Maintenance and conditioning of wines

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That weekend I went through a situation that made me very sad … I went to visit my in-laws and we would taste some wines that they brought from France. We were anxious, but when we arrived we came across a broken cellar, setting 30 ° C !!! When we opened the bottles… It was already… The wines were oxidized… We lost them all.
First, there is a difference between the wine that oxidized due to the temperature variation and the one that spoiled due to contamination by microorganisms. In the latter case, we call wine “Wine Bouchonnè, whose expression originated from the French word bouchon (= cork), so the literal translation of the expression would be “corked wine”. This occurs when cork stoppers are contaminated by fungi, resulting in a “wet cloth” aroma, which a new lover will not always recognize when they are still at the beginning of the contamination!
This situation is also known as “Cork disease”, and it occurs through the production of TCA, a chemical component that alters the true aromas of the fermented drink. To avoid the effect bouchonnè, the correct packaging of the bottles is essential, however, as long as the cork stoppers are cork, this will be a very common problem (it is estimated that about 5% of the wines on the market are bochonnè). Now, you’re going to tell a traditional producer to exchange cork stoppers for screw cap (those with donuts) or plastic corks … Able to run after you with a rolling pin! lol
In the case of our bottles (oh how sorry!), What happened was that the great variation in temperature and the exposure to 30 ° C (up to 24 you can take… lol) the proteins in the wine underwent a denaturation process, and there was increased oxygen inside the bottle, leading to oxidation of the drink. The aroma and taste were unpleasant, but they didn’t smell like spoiled, just old wine (you know when we open a wine and store the rest in the refrigerator, and the next day it tastes like vinegar?). Another factor that interferes with wine storage is UV rays, which penetrate the bottles and also lead to product oxidation.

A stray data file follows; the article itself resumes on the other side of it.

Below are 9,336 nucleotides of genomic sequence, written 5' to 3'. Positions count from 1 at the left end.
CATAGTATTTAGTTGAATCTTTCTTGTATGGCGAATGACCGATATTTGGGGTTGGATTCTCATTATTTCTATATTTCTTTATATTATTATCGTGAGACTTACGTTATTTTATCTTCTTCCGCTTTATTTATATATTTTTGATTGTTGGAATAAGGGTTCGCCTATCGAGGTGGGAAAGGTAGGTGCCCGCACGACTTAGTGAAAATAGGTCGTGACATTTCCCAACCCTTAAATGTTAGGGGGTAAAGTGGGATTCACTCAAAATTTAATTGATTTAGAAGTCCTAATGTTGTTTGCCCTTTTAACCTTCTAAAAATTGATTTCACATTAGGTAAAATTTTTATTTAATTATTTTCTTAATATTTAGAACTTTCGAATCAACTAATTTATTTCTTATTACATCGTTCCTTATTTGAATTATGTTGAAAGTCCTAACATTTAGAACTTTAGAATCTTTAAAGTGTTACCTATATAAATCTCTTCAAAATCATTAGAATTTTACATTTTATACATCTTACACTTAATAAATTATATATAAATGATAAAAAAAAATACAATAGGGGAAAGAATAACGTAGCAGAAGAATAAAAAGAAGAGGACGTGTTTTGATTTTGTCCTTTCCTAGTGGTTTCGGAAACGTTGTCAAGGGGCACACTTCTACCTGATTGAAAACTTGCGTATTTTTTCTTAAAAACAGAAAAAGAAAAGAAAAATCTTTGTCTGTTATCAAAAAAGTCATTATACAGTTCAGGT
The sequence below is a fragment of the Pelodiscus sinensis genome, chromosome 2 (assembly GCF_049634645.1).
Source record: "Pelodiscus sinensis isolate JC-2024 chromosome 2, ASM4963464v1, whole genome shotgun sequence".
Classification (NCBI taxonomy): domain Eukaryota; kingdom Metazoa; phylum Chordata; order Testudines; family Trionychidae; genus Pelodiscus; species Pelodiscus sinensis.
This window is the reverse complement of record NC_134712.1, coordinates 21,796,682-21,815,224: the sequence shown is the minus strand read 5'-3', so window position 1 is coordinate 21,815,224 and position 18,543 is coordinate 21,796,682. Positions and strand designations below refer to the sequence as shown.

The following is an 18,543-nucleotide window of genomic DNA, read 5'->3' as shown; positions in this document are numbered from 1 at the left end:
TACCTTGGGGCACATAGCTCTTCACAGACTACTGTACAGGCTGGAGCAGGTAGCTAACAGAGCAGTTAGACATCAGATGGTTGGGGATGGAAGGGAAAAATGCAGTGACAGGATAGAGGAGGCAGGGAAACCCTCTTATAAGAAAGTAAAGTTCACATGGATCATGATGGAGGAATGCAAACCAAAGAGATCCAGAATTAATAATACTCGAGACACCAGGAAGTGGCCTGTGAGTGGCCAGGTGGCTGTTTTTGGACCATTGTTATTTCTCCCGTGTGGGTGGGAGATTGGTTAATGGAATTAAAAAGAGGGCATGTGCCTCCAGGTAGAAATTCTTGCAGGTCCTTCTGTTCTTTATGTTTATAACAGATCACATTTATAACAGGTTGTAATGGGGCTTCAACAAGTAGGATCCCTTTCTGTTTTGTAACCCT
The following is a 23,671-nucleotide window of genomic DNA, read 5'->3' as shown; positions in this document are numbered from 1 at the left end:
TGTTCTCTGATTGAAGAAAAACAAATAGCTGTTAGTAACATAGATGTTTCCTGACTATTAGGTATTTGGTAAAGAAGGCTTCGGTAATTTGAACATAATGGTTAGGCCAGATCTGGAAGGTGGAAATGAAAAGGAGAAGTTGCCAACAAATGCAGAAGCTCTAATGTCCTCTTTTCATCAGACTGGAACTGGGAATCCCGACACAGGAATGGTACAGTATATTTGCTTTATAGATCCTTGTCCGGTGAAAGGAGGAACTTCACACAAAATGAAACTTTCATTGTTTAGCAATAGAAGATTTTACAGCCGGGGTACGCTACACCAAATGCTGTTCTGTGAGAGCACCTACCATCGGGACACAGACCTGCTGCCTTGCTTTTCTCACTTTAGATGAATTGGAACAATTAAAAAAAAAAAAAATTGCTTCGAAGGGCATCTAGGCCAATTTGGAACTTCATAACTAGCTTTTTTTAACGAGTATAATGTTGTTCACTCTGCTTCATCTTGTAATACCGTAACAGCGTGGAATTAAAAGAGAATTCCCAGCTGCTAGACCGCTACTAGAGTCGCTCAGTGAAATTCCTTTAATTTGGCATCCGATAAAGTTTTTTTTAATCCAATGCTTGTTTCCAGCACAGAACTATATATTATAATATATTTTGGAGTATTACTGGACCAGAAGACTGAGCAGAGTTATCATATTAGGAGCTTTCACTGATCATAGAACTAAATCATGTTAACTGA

To avoid this very sad situation, here are some tips:

  • If you don’t have a cellar, don’t buy too many wines, buy those that you will consume in the period of 2 or 3 months;
  • In this case, keep them in a dark place, lying down (to keep the cork moist, reducing the chance of microorganisms penetrating);
  • Avoid shaking them! Shaking makes the wine “suffer”, so avoid drinking the wine as soon as it arrives from the market… Give it some time to “rest”;
  • If you go to buy a wine cellar, our country is very hot, I don’t like the ones that vary the temperature according to the outside temperature… So, do a lot of research before buying yours. There are great brands on the market, give preference to specialized stores, probably these places will have some specialist who will answer your questions!
  • Prefer to buy wines in specialized stores: win stores, cellars, cellars, emporiums, etc … They are very fond of the product, and generally respecting all of the above!

I believe that if you follow these tips, the chances of drinking an oxidized wine or bouchonnè will be greatly diminished …

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